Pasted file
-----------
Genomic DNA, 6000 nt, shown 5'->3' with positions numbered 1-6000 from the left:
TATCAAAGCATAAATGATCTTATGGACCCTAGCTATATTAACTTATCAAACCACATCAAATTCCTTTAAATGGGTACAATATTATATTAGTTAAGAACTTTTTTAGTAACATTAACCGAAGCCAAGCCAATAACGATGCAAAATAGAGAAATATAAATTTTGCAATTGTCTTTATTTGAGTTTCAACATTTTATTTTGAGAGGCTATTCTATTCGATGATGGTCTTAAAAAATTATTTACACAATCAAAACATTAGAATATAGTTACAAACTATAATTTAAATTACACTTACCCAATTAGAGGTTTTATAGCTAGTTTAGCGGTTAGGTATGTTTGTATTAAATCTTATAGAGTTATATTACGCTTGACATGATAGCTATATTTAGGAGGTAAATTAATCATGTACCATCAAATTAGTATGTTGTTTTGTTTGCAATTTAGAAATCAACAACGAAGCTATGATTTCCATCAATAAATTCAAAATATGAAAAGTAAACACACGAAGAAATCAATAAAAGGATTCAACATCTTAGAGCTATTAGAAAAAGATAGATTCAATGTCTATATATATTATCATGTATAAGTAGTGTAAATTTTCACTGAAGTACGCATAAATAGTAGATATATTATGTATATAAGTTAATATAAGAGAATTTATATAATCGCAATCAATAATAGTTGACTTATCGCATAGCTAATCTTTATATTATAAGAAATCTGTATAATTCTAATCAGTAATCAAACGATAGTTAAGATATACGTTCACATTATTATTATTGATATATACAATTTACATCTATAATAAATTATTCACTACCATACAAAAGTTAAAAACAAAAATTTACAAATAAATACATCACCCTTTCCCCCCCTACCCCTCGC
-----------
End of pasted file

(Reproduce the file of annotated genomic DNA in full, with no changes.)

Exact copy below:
Genomic DNA, 6000 nt, shown 5'->3' with positions numbered 1-6000 from the left:
TATCAAAGCATAAATGATCTTATGGACCCTAGCTATATTAACTTATCAAACCACATCAAATTCCTTTAAATGGGTACAATATTATATTAGTTAAGAACTTTTTTAGTAACATTAACCGAAGCCAAGCCAATAACGATGCAAAATAGAGAAATATAAATTTTGCAATTGTCTTTATTTGAGTTTCAACATTTTATTTTGAGAGGCTATTCTATTCGATGATGGTCTTAAAAAATTATTTACACAATCAAAACATTAGAATATAGTTACAAACTATAATTTAAATTACACTTACCCAATTAGAGGTTTTATAGCTAGTTTAGCGGTTAGGTATGTTTGTATTAAATCTTATAGAGTTATATTACGCTTGACATGATAGCTATATTTAGGAGGTAAATTAATCATGTACCATCAAATTAGTATGTTGTTTTGTTTGCAATTTAGAAATCAACAACGAAGCTATGATTTCCATCAATAAATTCAAAATATGAAAAGTAAACACACGAAGAAATCAATAAAAGGATTCAACATCTTAGAGCTATTAGAAAAAGATAGATTCAATGTCTATATATATTATCATGTATAAGTAGTGTAAATTTTCACTGAAGTACGCATAAATAGTAGATATATTATGTATATAAGTTAATATAAGAGAATTTATATAATCGCAATCAATAATAGTTGACTTATCGCATAGCTAATCTTTATATTATAAGAAATCTGTATAATTCTAATCAGTAATCAAACGATAGTTAAGATATACGTTCACATTATTATTATTGATATATACAATTTACATCTATAATAAATTATTCACTACCATACAAAAGTTAAAAACAAAAATTTACAAATAAATACATCACCCTTTCCCCCCCTACCCCTCGC